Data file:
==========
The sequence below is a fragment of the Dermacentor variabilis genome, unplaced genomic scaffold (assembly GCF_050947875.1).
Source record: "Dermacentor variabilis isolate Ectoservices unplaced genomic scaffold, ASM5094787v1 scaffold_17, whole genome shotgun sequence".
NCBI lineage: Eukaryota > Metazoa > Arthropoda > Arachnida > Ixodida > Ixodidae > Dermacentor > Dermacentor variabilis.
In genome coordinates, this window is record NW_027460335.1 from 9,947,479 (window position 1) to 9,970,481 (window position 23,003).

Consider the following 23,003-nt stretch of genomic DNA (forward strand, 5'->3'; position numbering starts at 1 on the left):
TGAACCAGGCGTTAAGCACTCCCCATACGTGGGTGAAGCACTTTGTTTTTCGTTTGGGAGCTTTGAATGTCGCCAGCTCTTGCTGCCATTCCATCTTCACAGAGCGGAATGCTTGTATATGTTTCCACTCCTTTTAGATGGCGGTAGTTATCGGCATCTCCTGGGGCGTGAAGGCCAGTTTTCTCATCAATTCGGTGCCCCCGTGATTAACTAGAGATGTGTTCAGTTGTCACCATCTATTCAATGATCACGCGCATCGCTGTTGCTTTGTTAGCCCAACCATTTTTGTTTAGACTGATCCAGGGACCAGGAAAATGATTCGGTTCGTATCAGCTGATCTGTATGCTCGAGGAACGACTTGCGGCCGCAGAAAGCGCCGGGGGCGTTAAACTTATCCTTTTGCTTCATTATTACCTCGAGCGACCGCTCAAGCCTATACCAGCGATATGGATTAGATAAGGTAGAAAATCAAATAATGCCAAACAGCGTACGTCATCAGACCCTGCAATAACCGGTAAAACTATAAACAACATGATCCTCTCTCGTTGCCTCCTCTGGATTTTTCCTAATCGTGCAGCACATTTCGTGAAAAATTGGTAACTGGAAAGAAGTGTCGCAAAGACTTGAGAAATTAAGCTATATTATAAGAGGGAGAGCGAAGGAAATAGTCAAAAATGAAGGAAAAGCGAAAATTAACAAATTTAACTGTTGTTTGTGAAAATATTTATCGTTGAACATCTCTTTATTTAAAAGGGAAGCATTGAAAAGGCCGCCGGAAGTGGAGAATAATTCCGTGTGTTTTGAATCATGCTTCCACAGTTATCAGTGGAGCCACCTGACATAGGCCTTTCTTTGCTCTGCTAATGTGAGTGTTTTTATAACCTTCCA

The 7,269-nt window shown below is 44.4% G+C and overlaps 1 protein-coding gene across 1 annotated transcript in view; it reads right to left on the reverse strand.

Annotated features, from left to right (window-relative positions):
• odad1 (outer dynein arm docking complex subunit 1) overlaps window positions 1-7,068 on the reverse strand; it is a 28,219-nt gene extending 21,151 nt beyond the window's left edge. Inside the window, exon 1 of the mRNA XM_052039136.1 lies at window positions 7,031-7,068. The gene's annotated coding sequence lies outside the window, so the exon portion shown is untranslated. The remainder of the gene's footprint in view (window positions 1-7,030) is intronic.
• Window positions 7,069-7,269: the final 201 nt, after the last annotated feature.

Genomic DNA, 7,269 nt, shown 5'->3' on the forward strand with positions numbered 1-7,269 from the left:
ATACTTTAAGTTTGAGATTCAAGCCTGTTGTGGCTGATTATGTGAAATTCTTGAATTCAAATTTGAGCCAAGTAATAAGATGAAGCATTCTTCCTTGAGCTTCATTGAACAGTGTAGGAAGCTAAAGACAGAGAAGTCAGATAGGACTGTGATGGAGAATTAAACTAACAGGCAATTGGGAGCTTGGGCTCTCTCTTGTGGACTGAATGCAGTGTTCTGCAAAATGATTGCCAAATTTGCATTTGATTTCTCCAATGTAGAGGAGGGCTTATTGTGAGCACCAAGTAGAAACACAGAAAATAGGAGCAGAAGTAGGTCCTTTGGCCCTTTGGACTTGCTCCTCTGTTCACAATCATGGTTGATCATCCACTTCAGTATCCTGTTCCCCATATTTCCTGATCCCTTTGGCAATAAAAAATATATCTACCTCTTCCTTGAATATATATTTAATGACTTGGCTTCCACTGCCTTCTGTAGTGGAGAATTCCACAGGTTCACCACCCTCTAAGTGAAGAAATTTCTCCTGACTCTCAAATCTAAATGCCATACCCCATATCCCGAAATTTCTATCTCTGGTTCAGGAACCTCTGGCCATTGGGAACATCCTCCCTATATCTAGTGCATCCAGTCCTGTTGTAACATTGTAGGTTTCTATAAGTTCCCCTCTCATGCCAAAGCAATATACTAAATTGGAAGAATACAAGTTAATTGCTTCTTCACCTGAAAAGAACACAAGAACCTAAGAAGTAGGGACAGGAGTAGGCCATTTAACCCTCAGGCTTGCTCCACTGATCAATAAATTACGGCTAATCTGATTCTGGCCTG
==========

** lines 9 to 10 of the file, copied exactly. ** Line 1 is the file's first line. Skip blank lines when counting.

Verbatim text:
• odad1 (outer dynein arm docking complex subunit 1) overlaps window positions 1-7,068 on the reverse strand; it is a 28,219-nt gene extending 21,151 nt beyond the window's left edge. Inside the window, exon 1 of the mRNA XM_052039136.1 lies at window positions 7,031-7,068. The gene's annotated coding sequence lies outside the window, so the exon portion shown is untranslated. The remainder of the gene's footprint in view (window positions 1-7,030) is intronic.
• Window positions 7,069-7,269: the final 201 nt, after the last annotated feature.